Deuteronomy is a book about Israel’s preparation for a new life. Hardship and the wilderness lie behind; the conquest of the promised land lies ahead. What remains at this crucial stage in Israel’s history—the end of the Mosaic Age—is a call for a new commitment to God and a fresh understanding of the nature of the community of God’s people.
Interpreting Deuteronomy from a conservative perspective, Peter C. Craigie highlights the centrality of the book’s theme of covenant commitment while also taking great care to demonstrate how Deuteronomy is a book with considerable contemporary relevance. He uses resources of recent research in Old Testament studies to effectively bridge the gap of more than three thousand years that separates the modern reader from the events described in Deuteronomy, thus clarifying the primary message of the text for the modern reader. In its simplest phrasing that message is “Commit yourself to God wholeheartedly.” Deuteronomy, according to Craigie, provides a paradigm for the kingdom of God in the modern world.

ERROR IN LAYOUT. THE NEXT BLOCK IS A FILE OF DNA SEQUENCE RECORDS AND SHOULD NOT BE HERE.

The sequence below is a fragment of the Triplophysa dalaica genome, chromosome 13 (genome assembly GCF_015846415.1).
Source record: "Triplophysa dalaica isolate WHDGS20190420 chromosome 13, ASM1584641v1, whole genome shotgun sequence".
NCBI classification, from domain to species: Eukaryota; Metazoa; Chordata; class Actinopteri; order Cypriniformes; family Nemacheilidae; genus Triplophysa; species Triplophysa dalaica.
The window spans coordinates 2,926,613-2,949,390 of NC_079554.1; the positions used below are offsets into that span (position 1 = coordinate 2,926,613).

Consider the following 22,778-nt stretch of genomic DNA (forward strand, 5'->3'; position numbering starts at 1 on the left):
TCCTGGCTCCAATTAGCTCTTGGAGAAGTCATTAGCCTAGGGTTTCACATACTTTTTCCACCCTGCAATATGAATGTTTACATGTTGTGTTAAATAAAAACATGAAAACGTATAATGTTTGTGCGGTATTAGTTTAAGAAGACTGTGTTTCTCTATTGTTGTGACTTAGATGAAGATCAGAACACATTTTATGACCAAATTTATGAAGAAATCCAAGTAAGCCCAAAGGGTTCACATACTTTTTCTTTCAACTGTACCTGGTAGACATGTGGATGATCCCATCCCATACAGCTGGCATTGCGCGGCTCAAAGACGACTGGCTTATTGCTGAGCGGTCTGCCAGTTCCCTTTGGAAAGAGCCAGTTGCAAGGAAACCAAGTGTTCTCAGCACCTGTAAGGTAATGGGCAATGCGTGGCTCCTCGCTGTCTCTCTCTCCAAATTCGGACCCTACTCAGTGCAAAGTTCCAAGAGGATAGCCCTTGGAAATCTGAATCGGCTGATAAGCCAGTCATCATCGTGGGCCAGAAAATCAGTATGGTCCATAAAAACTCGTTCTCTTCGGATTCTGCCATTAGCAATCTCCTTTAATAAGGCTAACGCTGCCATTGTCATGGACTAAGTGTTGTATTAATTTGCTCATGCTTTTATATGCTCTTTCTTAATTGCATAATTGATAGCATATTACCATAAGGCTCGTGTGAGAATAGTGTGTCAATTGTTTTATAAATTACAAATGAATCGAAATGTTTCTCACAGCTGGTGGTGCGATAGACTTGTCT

Whether taken literally or metaphorically, the signs described in vv. 8–9 indicate that the individual (v. 8), his home, and his community (v. 9) were to be distinguished in their character by obedience to the commandments as a response of love for God.8 people highlighted this
The command to love is central because the whole book is concerned with the renewing of the covenant with God, and although the renewal demanded obedience, that obedience would be possible only when it was a response of love to the God who had brought the people out of Egypt and was leading them into the promised land.5 people highlighted this